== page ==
The temple and monastery of Wat Luang Phor Sodh Dhammakayaram in Thailand is a very busy place. During the rainy season the number of monks will reach almost a hundred. Nationwide the total number of monks is from the usual 100,000 to 200,000. This is all due to an old Thai tradition, many males (from the age of 20) will ordain for the three-month rainy season and most of them will then disrobe and return to lay life. This is possible, because Buddhist monks don’t take lifetime vows.
So like most monasteries in Thailand, this monastery has two main categories of monks: The short term monks who will ordain in order to make merits for their parents, especially for the mother who has no possibility to ordain herself, and then the long-term, dedicated monks, who might choose to spend their entire life wearing the orange robe. In both cases it is a unique opportunity for a man to spend time in solitude, studying the Buddhist teachings and meditating in order to purify the mind. The day he returns to lay life he will be well prepared to fill his future role as a good citizen.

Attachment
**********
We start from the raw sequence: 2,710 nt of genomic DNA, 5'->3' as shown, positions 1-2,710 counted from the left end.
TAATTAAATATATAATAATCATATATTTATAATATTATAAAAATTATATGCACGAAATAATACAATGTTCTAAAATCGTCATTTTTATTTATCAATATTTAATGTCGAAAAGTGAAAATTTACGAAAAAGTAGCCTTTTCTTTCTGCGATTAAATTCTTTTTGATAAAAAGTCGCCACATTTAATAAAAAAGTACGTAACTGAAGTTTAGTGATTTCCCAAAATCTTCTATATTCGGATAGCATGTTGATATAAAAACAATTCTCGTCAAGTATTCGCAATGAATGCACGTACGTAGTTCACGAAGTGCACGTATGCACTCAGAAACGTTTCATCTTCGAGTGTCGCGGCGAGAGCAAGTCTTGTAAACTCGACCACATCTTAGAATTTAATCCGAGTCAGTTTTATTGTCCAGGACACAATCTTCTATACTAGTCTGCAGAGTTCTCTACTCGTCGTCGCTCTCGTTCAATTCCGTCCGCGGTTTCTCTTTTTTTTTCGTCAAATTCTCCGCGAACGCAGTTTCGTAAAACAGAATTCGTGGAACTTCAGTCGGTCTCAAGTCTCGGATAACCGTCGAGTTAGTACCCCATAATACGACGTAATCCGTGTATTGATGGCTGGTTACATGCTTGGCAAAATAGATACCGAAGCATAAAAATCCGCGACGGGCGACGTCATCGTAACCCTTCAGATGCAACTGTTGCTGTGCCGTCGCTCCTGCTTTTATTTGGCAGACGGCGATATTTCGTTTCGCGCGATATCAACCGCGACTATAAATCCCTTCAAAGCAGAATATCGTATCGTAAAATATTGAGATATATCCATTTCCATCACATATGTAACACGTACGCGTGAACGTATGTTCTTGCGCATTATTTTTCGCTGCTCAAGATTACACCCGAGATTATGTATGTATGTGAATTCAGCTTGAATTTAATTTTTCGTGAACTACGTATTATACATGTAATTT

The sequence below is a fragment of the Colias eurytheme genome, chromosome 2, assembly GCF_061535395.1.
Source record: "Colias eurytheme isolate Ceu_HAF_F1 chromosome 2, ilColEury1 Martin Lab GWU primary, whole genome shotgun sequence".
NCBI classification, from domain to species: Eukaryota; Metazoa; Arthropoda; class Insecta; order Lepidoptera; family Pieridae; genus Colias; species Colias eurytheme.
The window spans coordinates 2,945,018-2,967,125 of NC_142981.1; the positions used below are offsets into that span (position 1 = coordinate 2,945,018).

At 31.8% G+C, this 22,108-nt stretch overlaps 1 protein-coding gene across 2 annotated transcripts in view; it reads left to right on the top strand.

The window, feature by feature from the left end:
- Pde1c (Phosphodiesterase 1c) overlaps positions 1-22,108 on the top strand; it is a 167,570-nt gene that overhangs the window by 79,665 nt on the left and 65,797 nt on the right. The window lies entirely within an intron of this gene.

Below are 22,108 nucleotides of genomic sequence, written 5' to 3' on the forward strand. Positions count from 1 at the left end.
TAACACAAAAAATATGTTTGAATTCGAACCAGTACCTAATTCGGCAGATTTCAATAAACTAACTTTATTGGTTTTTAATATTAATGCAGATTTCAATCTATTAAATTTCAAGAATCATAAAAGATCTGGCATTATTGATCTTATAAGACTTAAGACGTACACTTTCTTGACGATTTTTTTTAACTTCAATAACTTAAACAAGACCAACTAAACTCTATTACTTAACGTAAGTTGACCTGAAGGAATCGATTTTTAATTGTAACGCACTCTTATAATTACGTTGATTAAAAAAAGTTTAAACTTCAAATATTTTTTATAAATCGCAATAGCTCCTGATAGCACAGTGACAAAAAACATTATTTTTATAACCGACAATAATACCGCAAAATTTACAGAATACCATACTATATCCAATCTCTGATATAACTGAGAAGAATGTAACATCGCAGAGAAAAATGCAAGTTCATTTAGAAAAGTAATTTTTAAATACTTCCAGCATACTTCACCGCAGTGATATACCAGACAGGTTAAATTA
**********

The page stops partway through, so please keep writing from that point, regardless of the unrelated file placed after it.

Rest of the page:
Monks at this monastery come from all walks of life, the majority being younger men with good education and academic degrees. Some are scientists, doctors, engineers, businessmen, and pharmacists and they come from all parts of Thailand. The monk who was pharmacist in lay life now has his own clinic at the monastery helping fellow monks with medical problems, and the monk who was an engineer is the brain behind the buildings, bridges and monuments at the monastery.